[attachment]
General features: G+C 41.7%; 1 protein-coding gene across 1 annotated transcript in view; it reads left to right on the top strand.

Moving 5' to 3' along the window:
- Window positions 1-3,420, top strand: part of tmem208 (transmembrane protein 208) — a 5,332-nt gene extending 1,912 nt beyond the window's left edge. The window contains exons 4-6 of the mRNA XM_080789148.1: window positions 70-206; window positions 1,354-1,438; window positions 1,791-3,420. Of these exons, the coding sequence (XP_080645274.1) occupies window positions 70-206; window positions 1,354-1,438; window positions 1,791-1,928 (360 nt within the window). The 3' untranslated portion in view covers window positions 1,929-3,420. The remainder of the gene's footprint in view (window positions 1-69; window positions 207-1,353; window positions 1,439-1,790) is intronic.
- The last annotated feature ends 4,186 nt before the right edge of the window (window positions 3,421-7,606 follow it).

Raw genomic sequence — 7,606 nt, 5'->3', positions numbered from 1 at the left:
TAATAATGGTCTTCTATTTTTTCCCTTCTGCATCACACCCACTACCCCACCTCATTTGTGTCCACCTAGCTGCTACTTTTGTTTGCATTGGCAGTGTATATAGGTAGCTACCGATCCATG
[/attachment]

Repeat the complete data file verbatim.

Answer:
General features: G+C 41.7%; 1 protein-coding gene across 1 annotated transcript in view; it reads left to right on the top strand.

Moving 5' to 3' along the window:
- Window positions 1-3,420, top strand: part of tmem208 (transmembrane protein 208) — a 5,332-nt gene extending 1,912 nt beyond the window's left edge. The window contains exons 4-6 of the mRNA XM_080789148.1: window positions 70-206; window positions 1,354-1,438; window positions 1,791-3,420. Of these exons, the coding sequence (XP_080645274.1) occupies window positions 70-206; window positions 1,354-1,438; window positions 1,791-1,928 (360 nt within the window). The 3' untranslated portion in view covers window positions 1,929-3,420. The remainder of the gene's footprint in view (window positions 1-69; window positions 207-1,353; window positions 1,439-1,790) is intronic.
- The last annotated feature ends 4,186 nt before the right edge of the window (window positions 3,421-7,606 follow it).

Raw genomic sequence — 7,606 nt, 5'->3', positions numbered from 1 at the left:
TAATAATGGTCTTCTATTTTTTCCCTTCTGCATCACACCCACTACCCCACCTCATTTGTGTCCACCTAGCTGCTACTTTTGTTTGCATTGGCAGTGTATATAGGTAGCTACCGATCCATG